As I’m reading an article on ESPN about the U’s suspension, I could not agree more with the point that Dana O’Neil is making. If you want to read the article, here it is. The article talks about how the penalty that the University of Miami received is historically much softer than any other when talking about the magnitude of the violations.
She is absolutely right.
I am not a believer that just because somebody got penalized less than me for something, it means that the penalty against me should be lowered. Every situation is different and there are different penalties for each offense, but that is not the point. Of course this seems like I am very bitter at the fact that Ohio State was punished harshly and The U was not.
You’re right. I am bitter. But more than being bitter, I am shocked, amazed and disappointed in the NCAA’s rulings against The U and other rulings as of late. For those of you who haven’t read up on the punishment for Miami, or don’t know the violations, they got knocked a total of nine football scholarships over the next three years, and three basketball scholarships over the same time period for blatantly receiving improper benefits for years by a guy named Nevin Shapiro.
I mean, there was evidence on evidence on evidence that this guy provided that showed how guilty Miami was. Back to when this happened three years ago, almost everybody and their mother was thinking “Death Penalty” for the Miami football team. To quote Neil, the NCAA reported that the investigation contained “18 allegations with 79 subparts and 118 interviews of 81 individuals. The written record included 15 binders of documents, totaling thousands of pages.” A total of 12 athletic scholarships between two teams over the course of three years is what they came to.
Ohio State was docked several football scholarships, money, and the biggest punishment of all: a one-year bowl ban. All of this punishment was based off of exchanges totaling $14,000 spread among 5 players. I don’t like to search for pity in this case, but it is absolutely ridiculous based on these recent events. The thing is, at the time of the punishment I thought it was completely fair. Ohio State cheated the system, covered it up and was penalized for it. We all swallowed our pride and accepted the fact that all we received for going undefeated last season was a street sign temporarily renaming a major road in Columbus, “12-0 Row”.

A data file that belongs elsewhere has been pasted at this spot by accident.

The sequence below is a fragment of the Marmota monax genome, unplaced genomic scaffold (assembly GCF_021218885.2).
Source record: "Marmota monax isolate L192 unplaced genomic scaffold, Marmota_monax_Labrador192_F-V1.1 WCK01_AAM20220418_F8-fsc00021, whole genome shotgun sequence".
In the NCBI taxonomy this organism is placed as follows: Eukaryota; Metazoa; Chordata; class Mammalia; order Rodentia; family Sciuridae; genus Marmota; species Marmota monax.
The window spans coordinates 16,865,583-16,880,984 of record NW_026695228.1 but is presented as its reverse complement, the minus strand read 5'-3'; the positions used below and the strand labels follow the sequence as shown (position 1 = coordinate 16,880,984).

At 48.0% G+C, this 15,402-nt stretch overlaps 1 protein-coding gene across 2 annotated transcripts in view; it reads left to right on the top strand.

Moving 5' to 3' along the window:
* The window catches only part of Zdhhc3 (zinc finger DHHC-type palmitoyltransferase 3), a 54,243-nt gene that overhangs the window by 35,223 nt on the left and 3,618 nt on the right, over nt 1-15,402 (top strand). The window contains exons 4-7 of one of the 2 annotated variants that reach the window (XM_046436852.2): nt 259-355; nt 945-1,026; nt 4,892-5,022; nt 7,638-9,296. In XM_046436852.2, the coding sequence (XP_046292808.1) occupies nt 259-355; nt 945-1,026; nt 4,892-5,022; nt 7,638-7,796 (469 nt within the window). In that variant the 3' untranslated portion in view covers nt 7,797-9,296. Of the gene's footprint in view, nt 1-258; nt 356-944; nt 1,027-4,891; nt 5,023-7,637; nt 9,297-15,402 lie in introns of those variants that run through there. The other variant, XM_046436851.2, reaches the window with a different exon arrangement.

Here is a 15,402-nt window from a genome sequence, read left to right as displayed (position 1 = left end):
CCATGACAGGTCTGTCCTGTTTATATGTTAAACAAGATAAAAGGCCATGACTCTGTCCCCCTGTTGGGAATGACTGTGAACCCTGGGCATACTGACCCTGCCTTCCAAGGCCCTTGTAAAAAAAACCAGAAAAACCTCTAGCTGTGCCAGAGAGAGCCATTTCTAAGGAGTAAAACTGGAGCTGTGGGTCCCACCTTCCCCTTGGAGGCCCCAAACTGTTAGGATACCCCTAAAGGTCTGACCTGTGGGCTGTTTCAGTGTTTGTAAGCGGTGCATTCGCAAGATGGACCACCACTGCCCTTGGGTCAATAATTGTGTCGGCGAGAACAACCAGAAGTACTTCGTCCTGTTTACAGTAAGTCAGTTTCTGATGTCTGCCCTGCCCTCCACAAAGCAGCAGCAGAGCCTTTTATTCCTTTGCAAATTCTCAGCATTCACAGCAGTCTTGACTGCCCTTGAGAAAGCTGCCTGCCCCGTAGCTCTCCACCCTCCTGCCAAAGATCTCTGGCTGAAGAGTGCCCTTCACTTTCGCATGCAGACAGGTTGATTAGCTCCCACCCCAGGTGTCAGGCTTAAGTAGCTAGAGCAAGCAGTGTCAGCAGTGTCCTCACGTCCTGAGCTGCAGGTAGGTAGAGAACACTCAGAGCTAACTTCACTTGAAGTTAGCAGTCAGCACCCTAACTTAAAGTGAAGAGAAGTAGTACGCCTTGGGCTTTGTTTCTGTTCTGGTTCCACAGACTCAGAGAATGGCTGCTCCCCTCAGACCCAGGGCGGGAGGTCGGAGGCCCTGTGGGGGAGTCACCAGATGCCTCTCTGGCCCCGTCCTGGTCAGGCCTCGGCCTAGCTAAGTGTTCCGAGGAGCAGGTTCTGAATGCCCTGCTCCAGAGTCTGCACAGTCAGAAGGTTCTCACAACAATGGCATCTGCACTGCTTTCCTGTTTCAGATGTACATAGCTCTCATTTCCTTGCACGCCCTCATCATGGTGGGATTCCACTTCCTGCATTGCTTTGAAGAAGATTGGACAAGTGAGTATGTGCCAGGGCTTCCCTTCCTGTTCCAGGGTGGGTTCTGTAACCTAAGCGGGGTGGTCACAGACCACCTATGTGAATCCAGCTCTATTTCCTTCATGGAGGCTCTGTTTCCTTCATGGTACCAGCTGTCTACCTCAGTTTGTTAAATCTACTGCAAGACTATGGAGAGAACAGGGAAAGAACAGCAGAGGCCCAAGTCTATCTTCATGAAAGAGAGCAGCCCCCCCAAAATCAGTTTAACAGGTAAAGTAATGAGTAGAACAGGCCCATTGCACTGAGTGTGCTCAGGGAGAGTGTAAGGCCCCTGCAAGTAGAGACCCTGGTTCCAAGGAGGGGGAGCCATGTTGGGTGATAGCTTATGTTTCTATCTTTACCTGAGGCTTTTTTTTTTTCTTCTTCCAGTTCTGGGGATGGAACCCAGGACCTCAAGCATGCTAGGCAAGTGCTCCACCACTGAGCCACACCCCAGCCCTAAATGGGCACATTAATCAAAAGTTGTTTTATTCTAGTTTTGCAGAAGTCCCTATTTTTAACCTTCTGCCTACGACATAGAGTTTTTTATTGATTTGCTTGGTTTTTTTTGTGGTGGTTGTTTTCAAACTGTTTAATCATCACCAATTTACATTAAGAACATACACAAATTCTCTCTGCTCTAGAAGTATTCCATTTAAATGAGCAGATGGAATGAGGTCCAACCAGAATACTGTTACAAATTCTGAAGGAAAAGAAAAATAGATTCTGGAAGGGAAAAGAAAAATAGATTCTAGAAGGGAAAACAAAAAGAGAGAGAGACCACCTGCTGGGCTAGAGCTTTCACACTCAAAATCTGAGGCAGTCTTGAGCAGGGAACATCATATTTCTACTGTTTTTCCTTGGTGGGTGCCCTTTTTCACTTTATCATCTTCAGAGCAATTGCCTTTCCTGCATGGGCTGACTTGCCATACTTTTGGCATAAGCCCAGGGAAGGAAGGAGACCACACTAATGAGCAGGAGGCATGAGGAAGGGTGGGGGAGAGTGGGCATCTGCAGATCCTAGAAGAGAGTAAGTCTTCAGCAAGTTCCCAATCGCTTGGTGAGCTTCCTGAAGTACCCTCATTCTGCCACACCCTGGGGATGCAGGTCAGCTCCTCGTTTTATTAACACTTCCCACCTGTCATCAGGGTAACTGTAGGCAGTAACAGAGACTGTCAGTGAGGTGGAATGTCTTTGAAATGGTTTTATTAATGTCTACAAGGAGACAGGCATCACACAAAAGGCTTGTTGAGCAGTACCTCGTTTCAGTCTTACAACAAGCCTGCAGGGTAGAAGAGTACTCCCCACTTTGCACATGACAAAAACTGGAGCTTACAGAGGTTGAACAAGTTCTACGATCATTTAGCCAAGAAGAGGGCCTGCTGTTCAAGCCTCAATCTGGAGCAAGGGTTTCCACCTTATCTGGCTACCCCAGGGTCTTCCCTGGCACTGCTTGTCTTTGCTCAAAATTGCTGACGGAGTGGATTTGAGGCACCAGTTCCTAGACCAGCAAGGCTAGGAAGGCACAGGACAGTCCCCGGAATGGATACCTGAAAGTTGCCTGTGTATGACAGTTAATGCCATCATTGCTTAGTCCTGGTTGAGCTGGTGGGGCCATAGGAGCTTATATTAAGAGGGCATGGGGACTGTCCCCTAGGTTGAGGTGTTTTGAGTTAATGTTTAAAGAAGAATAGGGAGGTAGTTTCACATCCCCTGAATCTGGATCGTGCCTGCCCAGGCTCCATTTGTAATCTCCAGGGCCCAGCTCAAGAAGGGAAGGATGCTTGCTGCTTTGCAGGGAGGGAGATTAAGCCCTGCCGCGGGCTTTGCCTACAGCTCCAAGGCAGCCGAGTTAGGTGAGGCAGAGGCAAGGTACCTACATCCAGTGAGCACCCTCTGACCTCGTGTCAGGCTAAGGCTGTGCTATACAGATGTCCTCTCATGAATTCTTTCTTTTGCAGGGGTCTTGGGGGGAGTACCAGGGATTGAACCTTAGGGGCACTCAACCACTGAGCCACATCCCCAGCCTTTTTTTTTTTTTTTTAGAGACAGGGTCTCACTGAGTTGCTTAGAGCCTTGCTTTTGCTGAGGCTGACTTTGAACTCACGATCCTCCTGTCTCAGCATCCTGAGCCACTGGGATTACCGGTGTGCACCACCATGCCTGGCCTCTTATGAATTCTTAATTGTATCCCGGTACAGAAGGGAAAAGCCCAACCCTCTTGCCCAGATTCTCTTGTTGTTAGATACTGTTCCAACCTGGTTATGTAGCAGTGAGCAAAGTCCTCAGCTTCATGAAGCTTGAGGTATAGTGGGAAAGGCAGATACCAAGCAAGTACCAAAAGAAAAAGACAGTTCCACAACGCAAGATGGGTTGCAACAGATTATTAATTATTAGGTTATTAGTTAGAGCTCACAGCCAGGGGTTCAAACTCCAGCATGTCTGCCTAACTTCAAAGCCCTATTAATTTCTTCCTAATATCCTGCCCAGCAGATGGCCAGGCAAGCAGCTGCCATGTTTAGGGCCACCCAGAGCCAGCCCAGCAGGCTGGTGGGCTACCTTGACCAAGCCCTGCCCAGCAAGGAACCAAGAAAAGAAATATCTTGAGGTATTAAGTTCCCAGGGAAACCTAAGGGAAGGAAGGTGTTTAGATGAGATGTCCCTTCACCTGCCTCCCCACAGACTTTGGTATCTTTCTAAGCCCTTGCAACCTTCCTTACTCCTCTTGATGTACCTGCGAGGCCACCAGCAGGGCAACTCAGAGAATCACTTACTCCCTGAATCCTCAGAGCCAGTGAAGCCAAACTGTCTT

Fine. The past is the past and last year’s Ohio State team would have gotten smacked by Alabama anyways. But that is beside the point.
Let’s talk about another case that occurred just earlier this year: Johnny Manziel receiving much more than $14,000 dollars by himself for signing autographs… what was his punishment you ask? A team-mandated penalty resulting in Manziel sitting out the first half against Rice.
The NCAA couldn’t “find any proof” that Manziel had accepted money, even though there is a photo of him signing autographs looking the cat who swallowed the canary. To go along with that, an autograph broker comes out saying that he was paying Johnny fat stacks of cash on the reg for autographs…
I want to let this issue pass over my head but I can’t do it. Miami gets a slap on the wrist for their players getting paid salary by a guy whose now in jail because of a Ponzi scheme. I’m not a fan of being “guilty by association”, but in this case their association with Nevin Shaprio only goes along with the facts. Either the NCAA has some new, shitty investigators or they are deciding to just loosen their control nowadays. One thing that I do know is that a three-year investigation surrounding thousands and thousands of improperly received dollars should not go unnoticed… and it essentially is.
I’m not the one reading the documents and the evidence, but I know enough to put two and two together. Like most of you other math savants, I agree that those do not add up to 12 lost scholarships and a pat on the back reminding them to not do it again!
Maybe it is that I’m bitter about the lack of punishment The U received. Maybe it’s that I’m delusional about the severity of The U’s violations. Or maybe, the NCAA needs re-evaluate the state of their “legal system”, because like Dana points out, I’m sure people like Kelvin Sampson of Indiana and Bruce Pearl of Tennessee are not quick to forget the impact the “legal system” had on them.
It’s absolute bull and everybody knows it. Cheers, Miami.